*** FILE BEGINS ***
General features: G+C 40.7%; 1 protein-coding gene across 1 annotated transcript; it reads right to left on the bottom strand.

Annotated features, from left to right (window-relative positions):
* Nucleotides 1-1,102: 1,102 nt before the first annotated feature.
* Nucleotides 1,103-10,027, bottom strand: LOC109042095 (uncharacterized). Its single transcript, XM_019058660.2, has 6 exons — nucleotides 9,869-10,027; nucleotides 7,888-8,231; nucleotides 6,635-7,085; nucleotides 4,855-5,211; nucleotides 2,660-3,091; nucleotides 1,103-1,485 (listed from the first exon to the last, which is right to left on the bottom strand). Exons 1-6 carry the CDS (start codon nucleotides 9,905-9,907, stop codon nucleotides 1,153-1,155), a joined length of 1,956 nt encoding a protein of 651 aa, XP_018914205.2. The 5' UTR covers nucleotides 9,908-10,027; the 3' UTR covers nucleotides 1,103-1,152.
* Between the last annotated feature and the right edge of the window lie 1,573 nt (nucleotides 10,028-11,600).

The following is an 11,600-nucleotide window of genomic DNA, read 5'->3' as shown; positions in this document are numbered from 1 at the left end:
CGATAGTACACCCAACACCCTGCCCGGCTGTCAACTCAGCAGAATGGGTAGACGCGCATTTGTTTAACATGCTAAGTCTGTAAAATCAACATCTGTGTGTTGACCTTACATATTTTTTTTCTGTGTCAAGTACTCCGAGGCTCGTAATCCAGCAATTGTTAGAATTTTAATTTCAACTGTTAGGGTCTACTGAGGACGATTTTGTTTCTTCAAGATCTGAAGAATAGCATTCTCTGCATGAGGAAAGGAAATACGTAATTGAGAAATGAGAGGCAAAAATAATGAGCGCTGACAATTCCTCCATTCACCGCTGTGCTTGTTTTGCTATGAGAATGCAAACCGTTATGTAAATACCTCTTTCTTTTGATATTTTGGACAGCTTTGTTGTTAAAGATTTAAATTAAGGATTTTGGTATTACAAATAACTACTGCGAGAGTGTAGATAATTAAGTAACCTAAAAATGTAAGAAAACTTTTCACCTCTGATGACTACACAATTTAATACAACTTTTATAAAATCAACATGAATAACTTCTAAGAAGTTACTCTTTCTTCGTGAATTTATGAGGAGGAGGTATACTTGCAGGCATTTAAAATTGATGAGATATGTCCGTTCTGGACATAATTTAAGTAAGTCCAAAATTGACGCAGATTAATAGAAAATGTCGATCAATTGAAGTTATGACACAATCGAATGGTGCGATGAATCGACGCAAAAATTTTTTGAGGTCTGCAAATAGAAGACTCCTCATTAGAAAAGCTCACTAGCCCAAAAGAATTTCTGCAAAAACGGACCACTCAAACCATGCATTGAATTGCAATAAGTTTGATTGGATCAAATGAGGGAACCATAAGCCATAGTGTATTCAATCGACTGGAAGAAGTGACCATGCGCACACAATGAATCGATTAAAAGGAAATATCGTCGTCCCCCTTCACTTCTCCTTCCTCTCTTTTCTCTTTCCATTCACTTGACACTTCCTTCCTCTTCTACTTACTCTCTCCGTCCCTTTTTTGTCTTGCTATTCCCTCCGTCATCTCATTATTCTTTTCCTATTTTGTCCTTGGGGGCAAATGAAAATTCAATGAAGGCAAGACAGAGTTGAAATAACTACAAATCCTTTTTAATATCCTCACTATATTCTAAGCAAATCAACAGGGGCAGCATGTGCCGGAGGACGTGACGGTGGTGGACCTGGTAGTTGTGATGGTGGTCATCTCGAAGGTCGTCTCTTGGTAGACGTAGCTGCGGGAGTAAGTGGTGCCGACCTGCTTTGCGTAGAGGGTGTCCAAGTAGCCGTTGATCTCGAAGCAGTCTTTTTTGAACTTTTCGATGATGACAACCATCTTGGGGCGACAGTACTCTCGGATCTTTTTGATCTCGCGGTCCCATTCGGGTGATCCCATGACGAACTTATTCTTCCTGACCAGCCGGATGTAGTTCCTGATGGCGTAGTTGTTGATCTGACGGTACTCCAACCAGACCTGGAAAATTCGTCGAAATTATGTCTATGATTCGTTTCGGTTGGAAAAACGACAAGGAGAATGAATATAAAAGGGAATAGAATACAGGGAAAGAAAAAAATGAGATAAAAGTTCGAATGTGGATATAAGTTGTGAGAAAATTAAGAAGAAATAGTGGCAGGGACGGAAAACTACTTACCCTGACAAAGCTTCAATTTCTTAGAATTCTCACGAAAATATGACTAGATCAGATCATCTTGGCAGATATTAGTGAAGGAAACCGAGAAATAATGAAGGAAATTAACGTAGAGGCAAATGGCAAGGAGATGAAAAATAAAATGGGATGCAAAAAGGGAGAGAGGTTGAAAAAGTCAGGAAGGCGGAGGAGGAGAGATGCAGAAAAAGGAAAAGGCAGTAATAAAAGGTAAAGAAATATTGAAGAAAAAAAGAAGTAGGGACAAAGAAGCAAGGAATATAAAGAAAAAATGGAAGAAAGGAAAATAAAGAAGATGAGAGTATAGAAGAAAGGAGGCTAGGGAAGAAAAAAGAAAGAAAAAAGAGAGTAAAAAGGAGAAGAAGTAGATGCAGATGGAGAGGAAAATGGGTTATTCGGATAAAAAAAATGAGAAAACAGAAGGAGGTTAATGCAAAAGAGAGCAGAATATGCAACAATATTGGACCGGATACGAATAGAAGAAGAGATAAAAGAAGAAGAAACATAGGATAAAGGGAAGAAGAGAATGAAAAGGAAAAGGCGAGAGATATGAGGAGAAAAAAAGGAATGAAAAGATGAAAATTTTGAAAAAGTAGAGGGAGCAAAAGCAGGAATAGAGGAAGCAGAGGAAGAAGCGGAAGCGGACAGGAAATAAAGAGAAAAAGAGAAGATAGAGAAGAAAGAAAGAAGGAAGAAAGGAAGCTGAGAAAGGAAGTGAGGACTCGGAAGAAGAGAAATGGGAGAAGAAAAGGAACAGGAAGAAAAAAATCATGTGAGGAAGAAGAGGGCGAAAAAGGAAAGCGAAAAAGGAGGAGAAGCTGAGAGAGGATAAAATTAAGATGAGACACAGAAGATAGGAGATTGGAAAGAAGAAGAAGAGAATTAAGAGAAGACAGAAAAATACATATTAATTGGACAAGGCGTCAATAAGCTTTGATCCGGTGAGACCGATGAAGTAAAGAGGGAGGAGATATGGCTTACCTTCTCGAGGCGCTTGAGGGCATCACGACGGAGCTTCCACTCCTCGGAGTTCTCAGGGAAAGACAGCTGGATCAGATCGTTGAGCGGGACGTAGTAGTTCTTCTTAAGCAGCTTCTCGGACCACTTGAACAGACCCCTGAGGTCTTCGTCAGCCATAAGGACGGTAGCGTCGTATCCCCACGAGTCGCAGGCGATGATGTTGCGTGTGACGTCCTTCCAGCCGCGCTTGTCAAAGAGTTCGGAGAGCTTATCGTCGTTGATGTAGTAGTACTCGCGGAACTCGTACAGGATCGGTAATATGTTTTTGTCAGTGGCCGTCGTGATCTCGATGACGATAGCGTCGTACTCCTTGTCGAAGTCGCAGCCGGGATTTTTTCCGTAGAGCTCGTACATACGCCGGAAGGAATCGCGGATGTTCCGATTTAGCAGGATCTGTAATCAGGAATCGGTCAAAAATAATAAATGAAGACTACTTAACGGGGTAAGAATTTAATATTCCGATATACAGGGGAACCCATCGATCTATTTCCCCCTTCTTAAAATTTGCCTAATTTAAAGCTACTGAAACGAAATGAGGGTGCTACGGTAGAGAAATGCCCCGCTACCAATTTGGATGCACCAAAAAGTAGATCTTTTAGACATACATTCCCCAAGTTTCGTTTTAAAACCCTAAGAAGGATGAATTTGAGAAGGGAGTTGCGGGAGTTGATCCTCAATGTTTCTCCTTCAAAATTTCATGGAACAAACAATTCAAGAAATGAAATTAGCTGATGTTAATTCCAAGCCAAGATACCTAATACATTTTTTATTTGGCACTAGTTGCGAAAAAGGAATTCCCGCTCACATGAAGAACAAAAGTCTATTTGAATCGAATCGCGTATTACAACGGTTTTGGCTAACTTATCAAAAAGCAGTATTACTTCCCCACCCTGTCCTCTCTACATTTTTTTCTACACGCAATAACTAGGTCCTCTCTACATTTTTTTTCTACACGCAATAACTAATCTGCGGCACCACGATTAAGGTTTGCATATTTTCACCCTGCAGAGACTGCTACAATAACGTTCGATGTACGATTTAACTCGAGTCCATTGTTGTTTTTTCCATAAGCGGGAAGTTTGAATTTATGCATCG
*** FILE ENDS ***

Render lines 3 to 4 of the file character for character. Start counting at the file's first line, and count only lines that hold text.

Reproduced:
* Nucleotides 1-1,102: 1,102 nt before the first annotated feature.
* Nucleotides 1,103-10,027, bottom strand: LOC109042095 (uncharacterized). Its single transcript, XM_019058660.2, has 6 exons — nucleotides 9,869-10,027; nucleotides 7,888-8,231; nucleotides 6,635-7,085; nucleotides 4,855-5,211; nucleotides 2,660-3,091; nucleotides 1,103-1,485 (listed from the first exon to the last, which is right to left on the bottom strand). Exons 1-6 carry the CDS (start codon nucleotides 9,905-9,907, stop codon nucleotides 1,153-1,155), a joined length of 1,956 nt encoding a protein of 651 aa, XP_018914205.2. The 5' UTR covers nucleotides 9,908-10,027; the 3' UTR covers nucleotides 1,103-1,152.